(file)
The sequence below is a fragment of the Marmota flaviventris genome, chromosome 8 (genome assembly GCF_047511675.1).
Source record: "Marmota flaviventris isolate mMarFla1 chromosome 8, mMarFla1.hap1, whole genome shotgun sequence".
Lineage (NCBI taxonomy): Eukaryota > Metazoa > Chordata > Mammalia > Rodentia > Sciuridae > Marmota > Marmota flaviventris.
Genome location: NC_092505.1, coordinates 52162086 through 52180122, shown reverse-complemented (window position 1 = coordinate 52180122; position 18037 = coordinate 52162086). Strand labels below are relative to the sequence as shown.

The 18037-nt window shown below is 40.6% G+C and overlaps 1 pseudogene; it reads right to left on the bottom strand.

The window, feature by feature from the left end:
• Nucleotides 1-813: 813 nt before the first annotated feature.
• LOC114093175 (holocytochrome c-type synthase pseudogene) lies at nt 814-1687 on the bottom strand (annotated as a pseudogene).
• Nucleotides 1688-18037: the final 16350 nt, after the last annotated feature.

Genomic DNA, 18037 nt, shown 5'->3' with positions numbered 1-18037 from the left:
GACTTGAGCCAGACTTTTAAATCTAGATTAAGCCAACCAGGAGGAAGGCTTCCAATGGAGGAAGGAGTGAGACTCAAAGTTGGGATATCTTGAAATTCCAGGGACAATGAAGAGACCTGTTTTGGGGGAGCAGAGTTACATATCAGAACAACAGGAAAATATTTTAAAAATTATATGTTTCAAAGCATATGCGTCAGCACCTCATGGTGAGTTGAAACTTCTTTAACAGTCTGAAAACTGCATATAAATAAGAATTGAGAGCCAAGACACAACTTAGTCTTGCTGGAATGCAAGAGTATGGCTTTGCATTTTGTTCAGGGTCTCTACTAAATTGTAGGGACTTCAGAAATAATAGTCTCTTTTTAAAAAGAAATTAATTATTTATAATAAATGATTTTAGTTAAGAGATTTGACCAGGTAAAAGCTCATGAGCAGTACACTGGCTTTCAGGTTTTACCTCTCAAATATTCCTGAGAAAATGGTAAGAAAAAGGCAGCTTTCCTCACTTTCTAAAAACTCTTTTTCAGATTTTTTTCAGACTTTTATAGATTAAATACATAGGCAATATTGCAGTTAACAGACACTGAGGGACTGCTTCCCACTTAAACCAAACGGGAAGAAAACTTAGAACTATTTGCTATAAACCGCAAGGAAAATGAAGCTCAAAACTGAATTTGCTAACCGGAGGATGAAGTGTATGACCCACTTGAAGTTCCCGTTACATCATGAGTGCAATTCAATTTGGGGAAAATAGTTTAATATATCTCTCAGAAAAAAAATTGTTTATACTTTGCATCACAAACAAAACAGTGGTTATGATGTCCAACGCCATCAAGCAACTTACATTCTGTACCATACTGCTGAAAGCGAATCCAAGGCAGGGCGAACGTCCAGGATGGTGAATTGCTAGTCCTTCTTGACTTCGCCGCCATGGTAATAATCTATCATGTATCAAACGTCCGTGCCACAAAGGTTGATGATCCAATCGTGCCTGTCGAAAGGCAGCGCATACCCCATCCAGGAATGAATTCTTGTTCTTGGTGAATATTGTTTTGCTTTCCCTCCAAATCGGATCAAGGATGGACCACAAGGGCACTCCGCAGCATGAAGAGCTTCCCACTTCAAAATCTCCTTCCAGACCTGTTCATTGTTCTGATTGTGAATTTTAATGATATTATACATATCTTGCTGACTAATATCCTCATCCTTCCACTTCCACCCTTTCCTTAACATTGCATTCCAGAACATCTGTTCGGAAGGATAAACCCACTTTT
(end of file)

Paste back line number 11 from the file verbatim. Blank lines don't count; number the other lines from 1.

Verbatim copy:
GACTTGAGCCAGACTTTTAAATCTAGATTAAGCCAACCAGGAGGAAGGCTTCCAATGGAGGAAGGAGTGAGACTCAAAGTTGGGATATCTTGAAATTCCAGGGACAATGAAGAGACCTGTTTTGGGGGAGCAGAGTTACATATCAGAACAACAGGAAAATATTTTAAAAATTATATGTTTCAAAGCATATGCGTCAGCACCTCATGGTGAGTTGAAACTTCTTTAACAGTCTGAAAACTGCATATAAATAAGAATTGAGAGCCAAGACACAACTTAGTCTTGCTGGAATGCAAGAGTATGGCTTTGCATTTTGTTCAGGGTCTCTACTAAATTGTAGGGACTTCAGAAATAATAGTCTCTTTTTAAAAAGAAATTAATTATTTATAATAAATGATTTTAGTTAAGAGATTTGACCAGGTAAAAGCTCATGAGCAGTACACTGGCTTTCAGGTTTTACCTCTCAAATATTCCTGAGAAAATGGTAAGAAAAAGGCAGCTTTCCTCACTTTCTAAAAACTCTTTTTCAGATTTTTTTCAGACTTTTATAGATTAAATACATAGGCAATATTGCAGTTAACAGACACTGAGGGACTGCTTCCCACTTAAACCAAACGGGAAGAAAACTTAGAACTATTTGCTATAAACCGCAAGGAAAATGAAGCTCAAAACTGAATTTGCTAACCGGAGGATGAAGTGTATGACCCACTTGAAGTTCCCGTTACATCATGAGTGCAATTCAATTTGGGGAAAATAGTTTAATATATCTCTCAGAAAAAAAATTGTTTATACTTTGCATCACAAACAAAACAGTGGTTATGATGTCCAACGCCATCAAGCAACTTACATTCTGTACCATACTGCTGAAAGCGAATCCAAGGCAGGGCGAACGTCCAGGATGGTGAATTGCTAGTCCTTCTTGACTTCGCCGCCATGGTAATAATCTATCATGTATCAAACGTCCGTGCCACAAAGGTTGATGATCCAATCGTGCCTGTCGAAAGGCAGCGCATACCCCATCCAGGAATGAATTCTTGTTCTTGGTGAATATTGTTTTGCTTTCCCTCCAAATCGGATCAAGGATGGACCACAAGGGCACTCCGCAGCATGAAGAGCTTCCCACTTCAAAATCTCCTTCCAGACCTGTTCATTGTTCTGATTGTGAATTTTAATGATATTATACATATCTTGCTGACTAATATCCTCATCCTTCCACTTCCACCCTTTCCTTAACATTGCATTCCAGAACATCTGTTCGGAAGGATAAACCCACTTTT